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Monday, January 4, 2010

"Are They Students? Or, 'Customers'?"

This NYTimes expert panel discussion, together with reader comments from around the world, is essential reading for our A&S students, faculty and staff as we gear up for final A&S Roundtable debates:

Here is just one among many provocative and intelligent comments readers have offered regarding this significant issue:

"We are all customers of banks, dry cleaners, and grocery stores, yet we rarely walk around wearing sweatshirts with the names of these firms written across the chest in large letters. We don't brag to friends and family about whether a dry cleaner accepted our laundry and we don't place framed deposit slips from our banks on our walls. We don't attend reunions with fellow customers of our grocery stores nor are we asked by the management of our dry cleaners for financial support. The relationship of a student with his or her university is far richer, far more complex, and far more rewarding than the word "customer" can ever capture. I do not believe that our students are customers: they should expect and receive far more than a simple customer."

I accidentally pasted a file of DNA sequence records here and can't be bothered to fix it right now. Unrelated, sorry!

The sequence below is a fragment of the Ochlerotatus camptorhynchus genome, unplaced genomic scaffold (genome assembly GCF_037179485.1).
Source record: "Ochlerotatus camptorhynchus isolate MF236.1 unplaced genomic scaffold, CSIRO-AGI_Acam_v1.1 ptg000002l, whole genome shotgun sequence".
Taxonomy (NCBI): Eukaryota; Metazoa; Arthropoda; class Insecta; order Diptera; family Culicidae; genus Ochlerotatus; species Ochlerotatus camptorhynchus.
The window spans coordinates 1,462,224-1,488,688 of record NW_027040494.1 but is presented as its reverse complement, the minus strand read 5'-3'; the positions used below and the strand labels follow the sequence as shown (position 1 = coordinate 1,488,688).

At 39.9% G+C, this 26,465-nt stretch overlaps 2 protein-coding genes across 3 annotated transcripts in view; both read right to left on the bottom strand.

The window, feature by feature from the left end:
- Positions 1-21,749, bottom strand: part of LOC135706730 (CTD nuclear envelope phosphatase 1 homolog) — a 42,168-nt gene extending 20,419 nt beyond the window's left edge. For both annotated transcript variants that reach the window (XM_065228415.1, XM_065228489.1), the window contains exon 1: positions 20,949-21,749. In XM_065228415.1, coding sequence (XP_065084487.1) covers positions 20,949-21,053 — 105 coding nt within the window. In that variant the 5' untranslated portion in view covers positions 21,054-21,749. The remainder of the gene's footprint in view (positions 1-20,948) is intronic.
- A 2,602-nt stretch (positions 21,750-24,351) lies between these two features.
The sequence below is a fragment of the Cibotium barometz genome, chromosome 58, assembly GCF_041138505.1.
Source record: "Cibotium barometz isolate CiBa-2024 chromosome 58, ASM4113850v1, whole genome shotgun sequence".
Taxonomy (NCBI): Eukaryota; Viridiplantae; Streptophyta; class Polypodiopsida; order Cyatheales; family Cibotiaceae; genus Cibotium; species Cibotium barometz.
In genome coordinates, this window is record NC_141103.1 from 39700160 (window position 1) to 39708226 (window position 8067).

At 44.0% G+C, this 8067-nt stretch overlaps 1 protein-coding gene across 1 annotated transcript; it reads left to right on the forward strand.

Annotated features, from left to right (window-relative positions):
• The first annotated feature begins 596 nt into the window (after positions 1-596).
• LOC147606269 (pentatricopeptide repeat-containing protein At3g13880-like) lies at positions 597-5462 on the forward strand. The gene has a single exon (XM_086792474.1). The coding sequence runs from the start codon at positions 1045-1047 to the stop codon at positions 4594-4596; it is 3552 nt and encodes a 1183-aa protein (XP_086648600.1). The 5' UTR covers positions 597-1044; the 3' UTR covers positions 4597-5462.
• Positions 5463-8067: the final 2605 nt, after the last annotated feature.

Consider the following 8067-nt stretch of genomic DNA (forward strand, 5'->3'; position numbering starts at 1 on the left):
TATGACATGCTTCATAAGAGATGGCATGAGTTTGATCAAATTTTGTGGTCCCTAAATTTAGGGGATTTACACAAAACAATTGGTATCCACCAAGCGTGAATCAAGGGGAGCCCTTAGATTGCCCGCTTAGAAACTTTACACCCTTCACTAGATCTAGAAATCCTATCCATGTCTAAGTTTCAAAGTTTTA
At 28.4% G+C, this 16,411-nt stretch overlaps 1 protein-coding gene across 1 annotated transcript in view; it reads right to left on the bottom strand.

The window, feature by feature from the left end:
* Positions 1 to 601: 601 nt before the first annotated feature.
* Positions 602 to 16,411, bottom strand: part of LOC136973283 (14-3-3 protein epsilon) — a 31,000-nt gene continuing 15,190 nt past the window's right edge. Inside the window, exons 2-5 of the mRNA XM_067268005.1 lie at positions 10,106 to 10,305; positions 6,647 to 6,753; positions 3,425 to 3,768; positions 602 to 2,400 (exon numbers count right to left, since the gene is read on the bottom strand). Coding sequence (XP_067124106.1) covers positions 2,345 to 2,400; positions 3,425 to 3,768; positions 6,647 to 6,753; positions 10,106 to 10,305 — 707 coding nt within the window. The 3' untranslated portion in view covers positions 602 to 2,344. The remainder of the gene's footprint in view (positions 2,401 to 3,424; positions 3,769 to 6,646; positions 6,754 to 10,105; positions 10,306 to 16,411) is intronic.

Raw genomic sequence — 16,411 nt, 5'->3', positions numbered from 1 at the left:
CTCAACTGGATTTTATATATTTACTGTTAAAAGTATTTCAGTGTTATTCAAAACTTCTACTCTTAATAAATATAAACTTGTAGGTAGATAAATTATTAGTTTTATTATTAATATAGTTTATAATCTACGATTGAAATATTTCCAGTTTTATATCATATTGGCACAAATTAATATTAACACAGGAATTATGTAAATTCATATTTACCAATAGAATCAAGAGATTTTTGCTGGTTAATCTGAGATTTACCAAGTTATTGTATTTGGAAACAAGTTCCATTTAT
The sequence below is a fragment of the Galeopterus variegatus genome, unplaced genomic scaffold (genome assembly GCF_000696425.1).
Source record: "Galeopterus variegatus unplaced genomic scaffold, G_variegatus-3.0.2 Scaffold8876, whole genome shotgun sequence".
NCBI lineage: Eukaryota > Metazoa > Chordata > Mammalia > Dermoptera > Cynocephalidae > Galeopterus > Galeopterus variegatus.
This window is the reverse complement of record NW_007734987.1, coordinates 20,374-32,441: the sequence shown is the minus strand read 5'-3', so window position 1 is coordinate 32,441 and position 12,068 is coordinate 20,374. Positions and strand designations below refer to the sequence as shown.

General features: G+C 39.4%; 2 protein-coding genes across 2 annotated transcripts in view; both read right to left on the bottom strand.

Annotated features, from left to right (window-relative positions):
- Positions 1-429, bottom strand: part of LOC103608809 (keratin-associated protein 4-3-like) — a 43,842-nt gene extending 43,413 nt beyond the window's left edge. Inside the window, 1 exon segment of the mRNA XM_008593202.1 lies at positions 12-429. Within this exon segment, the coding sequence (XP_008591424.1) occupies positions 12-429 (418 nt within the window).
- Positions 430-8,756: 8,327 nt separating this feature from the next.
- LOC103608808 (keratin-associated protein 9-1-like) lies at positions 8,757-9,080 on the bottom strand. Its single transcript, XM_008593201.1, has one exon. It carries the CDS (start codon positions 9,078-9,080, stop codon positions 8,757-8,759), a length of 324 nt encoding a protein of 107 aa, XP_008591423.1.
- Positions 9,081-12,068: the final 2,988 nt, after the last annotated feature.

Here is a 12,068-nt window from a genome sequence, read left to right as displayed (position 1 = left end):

I agree. Our A&S students deserve academic excellence in return for their substantial investments in our institution. They trust us and the 100-year venerable Tradition of our College. We A&S faculty members must persist to deserve and earn their trust. The most-recent Roundtable Report recommendations in the main neglect to address the concerns, needs and expectations -- and the trust -- of our most diligent and highly motivated students. If A&S College admissions are to be "open to anyone" let's consider adopting the logic of Ronald J. Daniels, President of Johns Hopkins, who argues that quality higher education should be "interdisciplinary, fully engaged with its many communities, and open to anyone of merit."

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